Sex and physical intimacy dominate much of the mainstream conversation about modern relationships, but what if the act of making love moves you no more than filling out tax returns?
For someone who identifies as asexual, this lack of desire may well be a hurdle they have to navigate if they wish to seek a romantic partner.
Asexuality is a multifaceted orientation that describes a person who does not experience sexual attraction.
There is a spectrum of ways people can identify as asexual, from bi-romantic – a romantic attraction to both men and women – to grey-asexual, meaning someone who may experience some sexual attraction but at a lower intensity or on very rare occasions.
It is by no means a new phenomenon, but it has experienced a surge in interest recently thanks to greater awareness around sexual orientations and fluidity.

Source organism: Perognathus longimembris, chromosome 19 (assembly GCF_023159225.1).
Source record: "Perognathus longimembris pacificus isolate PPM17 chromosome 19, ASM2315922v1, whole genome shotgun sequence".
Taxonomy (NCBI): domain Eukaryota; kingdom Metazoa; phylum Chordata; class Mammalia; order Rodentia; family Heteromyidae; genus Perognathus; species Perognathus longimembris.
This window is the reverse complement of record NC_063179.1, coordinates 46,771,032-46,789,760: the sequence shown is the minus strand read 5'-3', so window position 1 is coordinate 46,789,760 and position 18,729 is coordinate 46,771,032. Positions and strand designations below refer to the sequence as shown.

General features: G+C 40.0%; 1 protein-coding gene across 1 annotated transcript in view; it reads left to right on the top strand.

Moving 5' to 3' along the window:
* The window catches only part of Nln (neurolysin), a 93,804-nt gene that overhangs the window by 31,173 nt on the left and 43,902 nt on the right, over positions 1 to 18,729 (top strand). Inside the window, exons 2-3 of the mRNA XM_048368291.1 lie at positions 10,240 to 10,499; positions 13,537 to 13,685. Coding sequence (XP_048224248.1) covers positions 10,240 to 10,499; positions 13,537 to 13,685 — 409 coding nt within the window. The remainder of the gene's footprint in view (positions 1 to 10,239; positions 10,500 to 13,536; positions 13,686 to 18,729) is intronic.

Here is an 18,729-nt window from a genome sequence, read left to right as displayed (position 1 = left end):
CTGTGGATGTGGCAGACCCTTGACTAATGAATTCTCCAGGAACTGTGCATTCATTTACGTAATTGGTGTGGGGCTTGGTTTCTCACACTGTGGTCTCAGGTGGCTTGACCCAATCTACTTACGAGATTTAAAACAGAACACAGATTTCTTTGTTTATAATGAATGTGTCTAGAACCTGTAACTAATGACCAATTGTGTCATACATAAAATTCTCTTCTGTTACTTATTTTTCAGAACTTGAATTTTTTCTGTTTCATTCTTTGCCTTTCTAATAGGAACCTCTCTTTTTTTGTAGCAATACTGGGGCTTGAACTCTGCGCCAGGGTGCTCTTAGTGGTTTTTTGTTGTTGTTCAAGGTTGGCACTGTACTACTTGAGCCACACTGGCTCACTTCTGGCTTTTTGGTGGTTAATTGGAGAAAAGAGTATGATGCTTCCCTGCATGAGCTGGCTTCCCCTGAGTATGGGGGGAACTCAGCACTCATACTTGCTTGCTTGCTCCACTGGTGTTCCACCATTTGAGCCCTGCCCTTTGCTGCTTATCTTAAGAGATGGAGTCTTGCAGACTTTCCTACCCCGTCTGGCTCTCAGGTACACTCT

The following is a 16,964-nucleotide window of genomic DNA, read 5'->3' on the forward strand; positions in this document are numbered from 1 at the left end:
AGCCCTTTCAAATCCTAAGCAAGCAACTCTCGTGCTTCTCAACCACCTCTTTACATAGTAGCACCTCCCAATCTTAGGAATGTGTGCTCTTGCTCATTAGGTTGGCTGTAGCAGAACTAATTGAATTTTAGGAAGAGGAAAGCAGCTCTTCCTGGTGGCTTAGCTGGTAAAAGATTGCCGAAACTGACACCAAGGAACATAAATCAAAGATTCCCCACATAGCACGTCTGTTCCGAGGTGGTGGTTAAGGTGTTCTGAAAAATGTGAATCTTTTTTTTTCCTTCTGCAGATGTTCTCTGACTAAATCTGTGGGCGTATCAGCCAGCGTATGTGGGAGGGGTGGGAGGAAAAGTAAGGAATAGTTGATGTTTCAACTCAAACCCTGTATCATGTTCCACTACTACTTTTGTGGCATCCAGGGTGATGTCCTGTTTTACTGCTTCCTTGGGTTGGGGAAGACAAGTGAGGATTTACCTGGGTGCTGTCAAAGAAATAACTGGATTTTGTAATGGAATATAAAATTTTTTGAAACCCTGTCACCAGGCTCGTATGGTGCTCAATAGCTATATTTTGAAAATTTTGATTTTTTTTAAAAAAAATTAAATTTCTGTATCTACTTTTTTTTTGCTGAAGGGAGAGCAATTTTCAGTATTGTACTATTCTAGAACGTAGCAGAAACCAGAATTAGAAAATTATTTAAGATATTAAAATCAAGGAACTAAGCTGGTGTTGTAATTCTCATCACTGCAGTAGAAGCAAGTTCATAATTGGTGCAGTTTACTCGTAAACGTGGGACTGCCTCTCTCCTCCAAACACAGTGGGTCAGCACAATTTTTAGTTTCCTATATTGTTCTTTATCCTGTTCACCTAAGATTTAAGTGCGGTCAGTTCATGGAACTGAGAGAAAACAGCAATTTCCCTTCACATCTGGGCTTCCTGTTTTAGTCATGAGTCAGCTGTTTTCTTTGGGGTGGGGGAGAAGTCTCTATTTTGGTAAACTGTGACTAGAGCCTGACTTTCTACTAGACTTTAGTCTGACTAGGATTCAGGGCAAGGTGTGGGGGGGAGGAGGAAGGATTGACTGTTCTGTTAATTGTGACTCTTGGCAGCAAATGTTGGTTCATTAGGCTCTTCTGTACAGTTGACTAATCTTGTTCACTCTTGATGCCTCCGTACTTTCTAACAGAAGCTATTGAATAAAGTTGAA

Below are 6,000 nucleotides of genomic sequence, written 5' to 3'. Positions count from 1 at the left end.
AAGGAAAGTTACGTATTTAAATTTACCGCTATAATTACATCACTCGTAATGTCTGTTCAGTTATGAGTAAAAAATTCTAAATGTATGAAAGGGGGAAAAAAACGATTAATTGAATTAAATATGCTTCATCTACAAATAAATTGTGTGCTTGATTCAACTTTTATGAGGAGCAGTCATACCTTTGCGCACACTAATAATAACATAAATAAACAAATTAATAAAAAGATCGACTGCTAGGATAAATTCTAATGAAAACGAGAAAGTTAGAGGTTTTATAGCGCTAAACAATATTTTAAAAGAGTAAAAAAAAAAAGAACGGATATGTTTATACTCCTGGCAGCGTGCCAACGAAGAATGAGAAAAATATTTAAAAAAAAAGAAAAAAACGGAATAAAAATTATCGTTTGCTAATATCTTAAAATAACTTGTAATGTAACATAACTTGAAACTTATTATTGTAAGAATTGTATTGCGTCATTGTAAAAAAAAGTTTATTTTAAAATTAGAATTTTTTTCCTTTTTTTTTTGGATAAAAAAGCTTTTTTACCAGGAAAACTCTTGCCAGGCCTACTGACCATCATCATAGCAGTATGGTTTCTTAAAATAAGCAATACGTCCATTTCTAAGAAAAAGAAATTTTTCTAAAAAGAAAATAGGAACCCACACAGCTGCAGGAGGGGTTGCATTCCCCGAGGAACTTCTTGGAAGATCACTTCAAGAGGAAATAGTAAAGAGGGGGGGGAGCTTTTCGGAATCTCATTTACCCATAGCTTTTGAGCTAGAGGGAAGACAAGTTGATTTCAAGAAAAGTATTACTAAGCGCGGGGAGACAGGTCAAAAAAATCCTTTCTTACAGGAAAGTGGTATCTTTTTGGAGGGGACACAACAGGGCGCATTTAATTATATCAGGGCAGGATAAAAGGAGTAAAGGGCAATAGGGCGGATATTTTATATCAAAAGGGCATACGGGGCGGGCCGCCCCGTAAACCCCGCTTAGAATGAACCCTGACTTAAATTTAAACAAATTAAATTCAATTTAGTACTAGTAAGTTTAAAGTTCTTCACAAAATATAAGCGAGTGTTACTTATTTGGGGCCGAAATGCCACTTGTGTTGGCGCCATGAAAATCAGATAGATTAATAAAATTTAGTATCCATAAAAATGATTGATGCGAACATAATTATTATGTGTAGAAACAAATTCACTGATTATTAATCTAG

The most commonly cited figure for the prevalence of asexuality among the global population is 1%. This came from a 2004 paper by psychologist Anthony Bogaert, in which he asked a large sample of people about who they were sexually attracted to.
Furthermore, community sites such as the Asexual Visibility and Education Network (AVEN), which shares information about asexuality and offers a space for people who identify as asexual to arrange meet-ups, is reporting higher numbers of registered users than ever before.